Animal Control

Report a Problem

Call 757-565-0370 to report stray dogs and cats, suspected abuse of livestock or domestic animals and small injured wildlife such as raccoons and opossums. Animal Control handles nuisance domestic animals for excessive barking, biting or attacking without provocation, chasing vehicles, trespassing upon school grounds or private property in such a manner as to damage property.

Call the Virginia Department of Transportation (VDOT) at 800-FOR-ROAD or 1-800-367-7623 for dead animal pickup along roadsides.

Call the Department of Game and Inland Fisheries at 804-367-1000 for nuisance wildlife or to report problems with larger wildlife such as bears or deer.


Animal Control offers many services to citizens including:
  • The impounding of stray dogs and dogs running at large
  • Capturing stray dogs
  • Attempting to locate the owners of stray and found animals
  • Loaning cat traps to citizens for stray and feral cats for them to transfer to the Humane Society
  • Offering animals for adoption
  • Assist with sick and injured wildlife such as racoon and opossums
  • Investigate animal neglect and cruelty

Dog Licenses

Dog licenses can be purchased at the EOC building in Toano, the Treasurer's office on Mounts Bay Road, or online. All dogs and cats are required by state law to be vaccinated for rabies at 4 months of age. If you keep a dog outside, the animal must have an enclosed shelter and water. If on a chain, the chain should be 3 times the length of the dog's body.

For more information, see our Brochure (PDF).

Health Examinations

Health examinations are a very important part of your pet's existence. All preventive health programs must involve the following:

  • Nutrition
  • Parasite control
  • Vaccinations
  • Miscellaneous categories that include grooming, bathing, nail trimming, and dental examinations
Please contact your local veterinarian for this information.

Animals in Parked Vehicles

Please be kind and leave your pet at home in a cool place when out shopping or doing errands. Do not leave your pet in a parked hot vehicle while out doing errands. The temperature inside a parked car can quickly become 10-20 degrees hotter than the outside temperature.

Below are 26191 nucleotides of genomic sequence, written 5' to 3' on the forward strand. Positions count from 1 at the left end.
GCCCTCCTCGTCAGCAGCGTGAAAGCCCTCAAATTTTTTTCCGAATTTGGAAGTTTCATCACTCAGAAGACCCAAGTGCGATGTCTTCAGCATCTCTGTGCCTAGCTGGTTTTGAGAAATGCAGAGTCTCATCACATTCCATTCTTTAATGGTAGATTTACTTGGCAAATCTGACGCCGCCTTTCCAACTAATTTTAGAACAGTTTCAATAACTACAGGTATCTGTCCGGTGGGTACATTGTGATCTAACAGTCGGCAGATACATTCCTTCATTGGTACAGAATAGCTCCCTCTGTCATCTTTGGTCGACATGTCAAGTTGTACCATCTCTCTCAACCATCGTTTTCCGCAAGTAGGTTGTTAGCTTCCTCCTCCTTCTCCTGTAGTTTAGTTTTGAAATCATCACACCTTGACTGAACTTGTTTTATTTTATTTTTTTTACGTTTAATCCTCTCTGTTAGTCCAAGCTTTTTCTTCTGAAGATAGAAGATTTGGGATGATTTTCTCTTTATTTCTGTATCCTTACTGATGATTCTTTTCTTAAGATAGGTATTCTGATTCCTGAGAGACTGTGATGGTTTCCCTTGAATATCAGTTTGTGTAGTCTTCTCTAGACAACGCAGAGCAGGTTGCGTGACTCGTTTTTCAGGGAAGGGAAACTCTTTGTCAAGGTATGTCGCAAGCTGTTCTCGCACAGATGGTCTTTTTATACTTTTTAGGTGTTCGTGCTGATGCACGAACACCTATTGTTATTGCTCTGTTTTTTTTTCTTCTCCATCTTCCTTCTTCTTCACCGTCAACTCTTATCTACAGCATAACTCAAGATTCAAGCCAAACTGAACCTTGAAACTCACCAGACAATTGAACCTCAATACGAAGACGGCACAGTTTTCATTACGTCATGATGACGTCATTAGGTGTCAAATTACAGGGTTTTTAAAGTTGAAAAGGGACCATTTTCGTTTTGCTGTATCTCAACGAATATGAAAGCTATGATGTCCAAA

Even with the windows cracked the temperature inside of the vehicle within minutes can become 10 degrees hotter than the outside air. A dog’s normal body temperature is 101.5-102 degrees. A dog can withstand a body temperature of 107-108 degrees for only a very short time before suffering irreparable brain damage or even death.


Dogs do not sweat like people. Heavy panting can result in the dog passing out and possibly going into a coma. Signs of heat stress:

  • Deep Red or Purple Tongue
  • Dizziness
  • Glazed Eyes
  • Heavy Panting
  • Inability to Stand
  • Rapid Pulse
If your pet gets overheated you must lower the body temperature immediately! Get him/her into the shade and apply cool water all over the body especially the head and neck area as well as the paws. Let him drinks small amounts of cool water or lick ice cubes. Get your pet to a veterinarian as soon as possible.

In the state of Virginia it is considered unnecessary suffering to leave your pet in a parked vehicle with no ventilation especially during the hot summer months. Pet owners may be charged with cruelty to animals or failing to provide adequate care in these circumstances.

Rabies and Animal Bites

"Rabies is a deadly disease caused by a virus that attacks the nervous system. It kills almost any mammal or human that gets sick from it." (Virginia Department of Health)

The Rabies virus lives in the saliva, the virus is spread by getting the infected virus into a wound. Only mammals get rabies. Rabies can be prevented by getting the proper vaccinations from you local veterinarian on a regular basis. Keep records of your pet's vaccinations for future reference. If your pet is bitten, contact the local health or animal control authorities. To limit the possibility of exposure, keep your pets on your property. Don't leave garbage out that may attract wild infected animals to your property. A rabid animal sometimes acts tame. Do not keep wild animals as pets. If you see an animal acting strangely, report it to your local animal control. Do not go near it yourself!

What to Do

If you have been bitten, don't panic but don't ignore it. Wash the wound thoroughly with soap and plenty of water. Get medical attention as soon as you can. If you can, identify the animal before it runs away. Then call the local animal control. If it is a wild animal that must be killed, do not damage the head. The brain is used to test for the rabies virus.

If your pet has bitten someone, tell the person who was bitten to see a doctor immediately. If your pet is a dog, cat or ferret, it will have to be confined for a period of 10 days for observation.

More Information

Please call the Law Enforcement Center, 757-253-1800, and the Virginia Health Department 757-253-4813.